Happy 150th birthday US Government Printing Office! And to celebrate, here’s a blast form the past: a 1979 report from the Public Interest Research Group entitled “The Peoples’ Printer: A Report on the Government Printing Office” by Shawn kelly. This little known PIRG report was scanned and put online by Carl Malamud who said in a tweet that “it was handed to me in a brown paper wrapper at an event I was speaking at. Remarkable 1979 independent analysis.” Thanks Carl for for scanning and tweeting about this!
The U.S. Government Printing Office (GPO) marks a milestone on March 4th when it celebrates 150 years of producing and delivering Government information for all three branches of the Federal Government and the public. GPO opened its doors on March 4, 1861, the same day President Abraham Lincoln took the oath of office. Throughout its history the agency has used constantly changing technologies to meet the needs of the Congress, Federal agencies, and the public. During GPO’s early days, employees relied on ink and paper to set the text for The Emancipation Proclamation. Today, as another President from Illinois leads the Nation, GPO employees are using the latest digital technology to document the actions of our Government while carrying out its founding mission of Keeping America Informed.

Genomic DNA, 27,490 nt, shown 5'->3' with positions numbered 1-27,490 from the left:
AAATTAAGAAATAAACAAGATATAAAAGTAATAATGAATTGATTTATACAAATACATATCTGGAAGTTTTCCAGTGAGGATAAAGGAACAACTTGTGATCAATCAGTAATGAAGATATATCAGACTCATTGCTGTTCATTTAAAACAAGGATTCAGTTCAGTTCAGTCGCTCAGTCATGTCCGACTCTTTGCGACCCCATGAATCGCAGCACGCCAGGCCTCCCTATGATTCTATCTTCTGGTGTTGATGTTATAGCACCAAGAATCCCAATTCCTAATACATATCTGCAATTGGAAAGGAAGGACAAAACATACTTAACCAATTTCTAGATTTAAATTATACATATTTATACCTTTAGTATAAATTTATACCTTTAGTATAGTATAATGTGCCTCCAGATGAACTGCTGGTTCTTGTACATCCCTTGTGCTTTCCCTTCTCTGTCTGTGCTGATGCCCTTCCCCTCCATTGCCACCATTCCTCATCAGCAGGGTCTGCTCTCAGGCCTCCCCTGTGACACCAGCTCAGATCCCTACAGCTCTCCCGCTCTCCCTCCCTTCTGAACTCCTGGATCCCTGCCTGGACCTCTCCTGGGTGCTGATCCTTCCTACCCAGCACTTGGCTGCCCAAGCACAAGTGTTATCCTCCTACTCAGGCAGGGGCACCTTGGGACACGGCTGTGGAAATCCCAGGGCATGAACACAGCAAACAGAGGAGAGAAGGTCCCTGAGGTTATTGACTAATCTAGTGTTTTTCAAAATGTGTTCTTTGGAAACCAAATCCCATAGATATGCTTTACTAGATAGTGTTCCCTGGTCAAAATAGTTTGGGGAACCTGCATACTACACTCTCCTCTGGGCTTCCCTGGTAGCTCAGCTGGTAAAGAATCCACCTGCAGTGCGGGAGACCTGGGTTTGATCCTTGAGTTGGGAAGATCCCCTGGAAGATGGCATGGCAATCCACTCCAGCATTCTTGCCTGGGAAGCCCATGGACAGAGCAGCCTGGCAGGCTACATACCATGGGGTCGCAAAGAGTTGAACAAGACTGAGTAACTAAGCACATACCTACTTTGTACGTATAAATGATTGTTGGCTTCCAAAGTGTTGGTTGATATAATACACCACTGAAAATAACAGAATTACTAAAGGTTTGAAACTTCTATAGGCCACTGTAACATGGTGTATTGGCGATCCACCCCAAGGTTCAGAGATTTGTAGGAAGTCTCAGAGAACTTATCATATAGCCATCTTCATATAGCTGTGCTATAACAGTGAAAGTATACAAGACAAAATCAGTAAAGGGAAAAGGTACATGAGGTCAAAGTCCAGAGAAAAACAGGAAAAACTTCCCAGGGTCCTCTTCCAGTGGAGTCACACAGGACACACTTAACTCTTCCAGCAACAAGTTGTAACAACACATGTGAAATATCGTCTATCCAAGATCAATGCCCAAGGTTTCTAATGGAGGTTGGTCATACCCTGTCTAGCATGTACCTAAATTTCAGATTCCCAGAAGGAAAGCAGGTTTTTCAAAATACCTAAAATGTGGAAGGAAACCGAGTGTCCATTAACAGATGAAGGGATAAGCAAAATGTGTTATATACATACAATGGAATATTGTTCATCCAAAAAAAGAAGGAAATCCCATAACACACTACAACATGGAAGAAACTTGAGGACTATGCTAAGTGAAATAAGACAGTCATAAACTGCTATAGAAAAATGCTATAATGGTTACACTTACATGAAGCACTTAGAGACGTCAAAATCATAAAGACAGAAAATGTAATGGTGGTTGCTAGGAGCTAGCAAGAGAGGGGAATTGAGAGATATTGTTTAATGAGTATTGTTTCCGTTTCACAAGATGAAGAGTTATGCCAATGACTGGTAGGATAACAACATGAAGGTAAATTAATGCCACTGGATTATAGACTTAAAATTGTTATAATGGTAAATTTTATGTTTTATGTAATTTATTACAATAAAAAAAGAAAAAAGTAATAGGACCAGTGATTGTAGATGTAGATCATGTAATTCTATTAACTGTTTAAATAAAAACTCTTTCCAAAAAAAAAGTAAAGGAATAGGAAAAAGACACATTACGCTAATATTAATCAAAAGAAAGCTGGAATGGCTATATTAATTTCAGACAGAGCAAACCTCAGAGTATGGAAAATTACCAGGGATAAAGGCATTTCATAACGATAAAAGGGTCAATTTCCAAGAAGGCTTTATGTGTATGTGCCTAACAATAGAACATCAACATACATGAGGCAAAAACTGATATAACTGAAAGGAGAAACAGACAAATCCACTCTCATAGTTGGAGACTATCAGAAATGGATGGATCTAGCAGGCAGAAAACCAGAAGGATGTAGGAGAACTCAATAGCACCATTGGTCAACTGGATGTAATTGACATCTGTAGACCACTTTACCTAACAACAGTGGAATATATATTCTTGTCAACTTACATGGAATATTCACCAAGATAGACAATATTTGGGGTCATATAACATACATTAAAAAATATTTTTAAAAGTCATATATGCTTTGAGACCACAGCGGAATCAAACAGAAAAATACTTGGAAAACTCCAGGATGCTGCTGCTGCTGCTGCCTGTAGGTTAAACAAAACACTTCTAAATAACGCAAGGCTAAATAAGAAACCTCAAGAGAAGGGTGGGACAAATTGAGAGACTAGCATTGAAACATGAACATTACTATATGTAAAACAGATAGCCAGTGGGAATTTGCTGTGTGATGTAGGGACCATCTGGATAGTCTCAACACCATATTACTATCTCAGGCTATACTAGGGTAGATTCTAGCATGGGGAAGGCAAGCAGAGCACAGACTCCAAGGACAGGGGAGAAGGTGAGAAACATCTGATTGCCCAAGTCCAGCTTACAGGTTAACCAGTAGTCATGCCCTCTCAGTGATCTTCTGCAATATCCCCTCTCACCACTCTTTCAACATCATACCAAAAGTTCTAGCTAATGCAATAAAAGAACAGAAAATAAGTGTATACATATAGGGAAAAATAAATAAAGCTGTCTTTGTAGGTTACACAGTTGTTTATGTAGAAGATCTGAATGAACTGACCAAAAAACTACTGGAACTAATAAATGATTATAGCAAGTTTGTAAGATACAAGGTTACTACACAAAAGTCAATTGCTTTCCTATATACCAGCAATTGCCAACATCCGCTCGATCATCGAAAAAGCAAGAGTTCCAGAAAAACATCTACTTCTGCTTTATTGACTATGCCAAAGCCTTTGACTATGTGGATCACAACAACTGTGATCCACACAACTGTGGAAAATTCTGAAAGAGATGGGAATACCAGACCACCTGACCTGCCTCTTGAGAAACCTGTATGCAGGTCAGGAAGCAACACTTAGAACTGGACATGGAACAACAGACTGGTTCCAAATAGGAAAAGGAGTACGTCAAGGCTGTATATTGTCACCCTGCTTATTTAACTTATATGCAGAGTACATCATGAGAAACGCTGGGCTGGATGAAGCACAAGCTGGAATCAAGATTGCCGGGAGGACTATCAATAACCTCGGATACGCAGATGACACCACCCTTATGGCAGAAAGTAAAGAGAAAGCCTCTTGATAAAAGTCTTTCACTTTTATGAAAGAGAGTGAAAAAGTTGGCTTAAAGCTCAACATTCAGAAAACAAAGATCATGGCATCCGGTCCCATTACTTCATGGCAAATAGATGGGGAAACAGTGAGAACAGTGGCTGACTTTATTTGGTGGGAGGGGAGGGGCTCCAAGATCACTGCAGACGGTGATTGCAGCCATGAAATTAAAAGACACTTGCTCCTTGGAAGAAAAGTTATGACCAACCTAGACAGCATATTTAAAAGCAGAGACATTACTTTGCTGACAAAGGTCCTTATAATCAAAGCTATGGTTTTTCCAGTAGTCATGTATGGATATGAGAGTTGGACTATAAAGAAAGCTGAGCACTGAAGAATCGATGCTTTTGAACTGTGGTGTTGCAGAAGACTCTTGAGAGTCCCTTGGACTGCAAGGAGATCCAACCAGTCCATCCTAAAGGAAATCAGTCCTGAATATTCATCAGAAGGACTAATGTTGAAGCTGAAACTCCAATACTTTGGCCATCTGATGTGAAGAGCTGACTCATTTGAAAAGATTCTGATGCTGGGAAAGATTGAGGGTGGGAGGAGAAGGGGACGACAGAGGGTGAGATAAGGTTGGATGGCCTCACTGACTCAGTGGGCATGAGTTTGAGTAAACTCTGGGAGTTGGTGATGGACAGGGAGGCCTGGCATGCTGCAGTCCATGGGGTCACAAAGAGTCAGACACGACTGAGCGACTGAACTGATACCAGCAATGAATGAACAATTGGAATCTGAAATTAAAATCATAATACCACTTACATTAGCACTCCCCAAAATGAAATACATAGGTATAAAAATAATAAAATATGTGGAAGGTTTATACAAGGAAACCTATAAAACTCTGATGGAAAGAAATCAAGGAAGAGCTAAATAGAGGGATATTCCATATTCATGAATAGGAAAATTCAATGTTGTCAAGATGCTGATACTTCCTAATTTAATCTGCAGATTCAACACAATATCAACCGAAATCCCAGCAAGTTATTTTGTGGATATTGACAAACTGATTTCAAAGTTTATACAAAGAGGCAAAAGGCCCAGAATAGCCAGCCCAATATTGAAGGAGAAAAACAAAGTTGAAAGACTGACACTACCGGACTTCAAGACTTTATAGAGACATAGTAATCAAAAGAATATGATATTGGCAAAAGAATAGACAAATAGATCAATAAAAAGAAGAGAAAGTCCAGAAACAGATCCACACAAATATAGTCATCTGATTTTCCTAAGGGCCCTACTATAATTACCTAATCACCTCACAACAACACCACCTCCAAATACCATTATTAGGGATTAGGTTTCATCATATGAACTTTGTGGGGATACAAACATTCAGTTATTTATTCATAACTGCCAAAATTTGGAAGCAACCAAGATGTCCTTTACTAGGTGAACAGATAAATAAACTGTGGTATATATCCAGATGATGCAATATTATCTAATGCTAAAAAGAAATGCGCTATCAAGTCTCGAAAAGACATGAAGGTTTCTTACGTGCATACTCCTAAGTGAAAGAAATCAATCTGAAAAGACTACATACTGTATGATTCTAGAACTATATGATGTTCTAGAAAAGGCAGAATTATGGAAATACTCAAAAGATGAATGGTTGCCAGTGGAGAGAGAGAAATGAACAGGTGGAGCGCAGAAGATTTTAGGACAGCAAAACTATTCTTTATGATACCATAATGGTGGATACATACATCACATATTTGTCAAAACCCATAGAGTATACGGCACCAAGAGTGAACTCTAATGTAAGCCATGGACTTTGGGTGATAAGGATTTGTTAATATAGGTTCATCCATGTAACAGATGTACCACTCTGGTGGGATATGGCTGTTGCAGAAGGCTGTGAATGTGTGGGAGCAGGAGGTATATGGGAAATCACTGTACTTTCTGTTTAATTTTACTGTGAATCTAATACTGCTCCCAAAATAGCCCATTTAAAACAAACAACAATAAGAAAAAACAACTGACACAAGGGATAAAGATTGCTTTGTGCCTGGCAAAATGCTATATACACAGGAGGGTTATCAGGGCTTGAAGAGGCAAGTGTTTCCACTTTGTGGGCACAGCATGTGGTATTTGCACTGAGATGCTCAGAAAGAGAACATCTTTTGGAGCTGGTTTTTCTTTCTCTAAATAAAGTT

While GPO’s past has been about printing, its present and future are being defined by digital information technologies. In fact, GPO today is the product of more than a generation of investment in digital production and dissemination technologies, an investment that has yielded stunning improvements in productivity, capability, and savings for the taxpayers, savings of 66% on the cost of congressional printing alone. Employing just 2,200 staff, fewer than at any time in the past century, GPO now provides a range of products and activities that could only have been dreamed of 30 years ago: online databases of Federal documents with state-of-the-art search and retrieval capabilities available to the public without charge, Government publications available as e-Books, passports and smart cards with electronic chips carrying biometric data, print products on sustainable substrates using vegetable oil based inks, and a public presence not only on the Web but on Twitter, Facebook, and You Tube.
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